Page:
Tuesday, May 20, 2008

Torre Could Be Facing Facts: Jones a Dodger Liability

During the baseball offseason, the Los Angeles Dodgers signed former Atlanta Braves slugger Andruw Jones to a two-year $36.2 million contact. Too bad they didn’t just hold on to that money. It would have made a nice donation to the poor devils in Burma and China beset by natural disasters. And the psychic return on that would have been considerably higher than the impact Jones has had on the Dodgers’ season thus far.

Jones supposedly has a sore knee and sat out last night’s game. But suddenly, with the subtraction of Jones and his .167 batting average (2 HRs, 7 RBIs), the Dodgers’ lineup is looking like it should have five weeks ago.

Manager Joe Torre kept mixing and matching his youngsters, Andre Ethier and Matt Kemp, in the outfield, bookending Jones in center. The kids have talent, and, in theory, this was an interesting experiment. The problem was it left Juan Pierre and his .301 lifetime batting average (and a $44M contract of his own) sitting on the bench.

Last night’s Dodgers lineup looked just right: Pierre in left (leading off), Kemp in center and Ethier in right. The trio was a combined 8-for-13 in the Dodgers’ 6-5 victory over the Reds. Kemp is hitting .320. Ethier .291. Pierre, finally getting playing time, raised his average to .286, and he’s got 17 stolen bases.

The Dodgers lack power, for sure—only 31 homers in 44 games. Jones was supposed to help resolve that problem. Only 31, and theoretically at the height of his powers, Jones in fact exhibited serious decline in 2007—of the kind that should have given the Dodgers’ brass pause.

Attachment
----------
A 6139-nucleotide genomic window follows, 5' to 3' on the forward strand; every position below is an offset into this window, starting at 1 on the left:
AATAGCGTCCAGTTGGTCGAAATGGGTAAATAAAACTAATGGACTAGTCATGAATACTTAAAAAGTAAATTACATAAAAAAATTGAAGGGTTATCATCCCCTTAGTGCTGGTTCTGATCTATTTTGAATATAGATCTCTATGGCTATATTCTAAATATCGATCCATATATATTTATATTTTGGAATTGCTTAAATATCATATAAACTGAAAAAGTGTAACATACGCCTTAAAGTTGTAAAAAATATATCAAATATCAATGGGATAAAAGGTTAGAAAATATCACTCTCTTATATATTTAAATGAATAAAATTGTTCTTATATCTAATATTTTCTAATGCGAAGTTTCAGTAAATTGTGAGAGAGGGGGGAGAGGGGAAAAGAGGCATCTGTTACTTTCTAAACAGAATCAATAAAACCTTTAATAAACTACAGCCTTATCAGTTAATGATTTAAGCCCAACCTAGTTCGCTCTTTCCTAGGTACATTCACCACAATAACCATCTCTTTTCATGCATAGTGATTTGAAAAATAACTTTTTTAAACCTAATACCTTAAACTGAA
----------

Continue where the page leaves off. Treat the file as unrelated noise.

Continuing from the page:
Earning $14 million last year with the Braves, Jones’ batting average dropped 40 points to .222. His homer total droppped from 41 in ’06 to 26 in ’07. His RBIs fell from 129 to 94. His slugging percentage sagged .118 points.

Jones slumped badly in the latter half of last season and could never really fix whatever ailed him. Now, with even fatter Dodger dollars filling his coffers, Jones’ power numbers in ’08 project to 8 homers and 28 RBIs—for the entire season. And this with Torre sticking gamely with him, Jones having appeared in 42 games, more than any other outfielder.

For the sake of the team’s investment, and the sake of driving in runs, Torre has given Jones every opportunity to reestablish himself as a premier power producer. It hasn’t happened. And the minor miracle is that the Dodgers—without a single player with more than 5 home runs, and with primo shortstop Rafael Furcal and fragile Nomar Garciaparra dealing with nagging injuries—still hold a solid second place in the National League West, five games behind the Arizona Diamondbacks.

Jones might be finished. When power guys suddenly lose it altogether, and can’t reclaim even a whiff of their production in a solid one-fourth of a season, it’s cause for serious concern. And speaking of whiffs, Jones has 44 of ’em, on pace for a season-long 160 or so. (This would top the 147 he had in 2004.)

The good news is that Torre may have found an outfield combo he can stick with. Power will remain a concern, but he’ll get hits, baserunners and runs scored from Pierre and the kids. If the pitching can hold up, the singles/doubles offense might be enough to remain in contention.

Meanwhile, sitting at the end of the bench, nursing a bum knee, is an extravagantly priced free-agent who all but defines what it means to put a big chunk of dough on a losing horse. Somebody in the Dodgers front office should have checked Jones out like a thoroughbred. His past performances weren’t good and certainly didn’t deserve such risky wagering.

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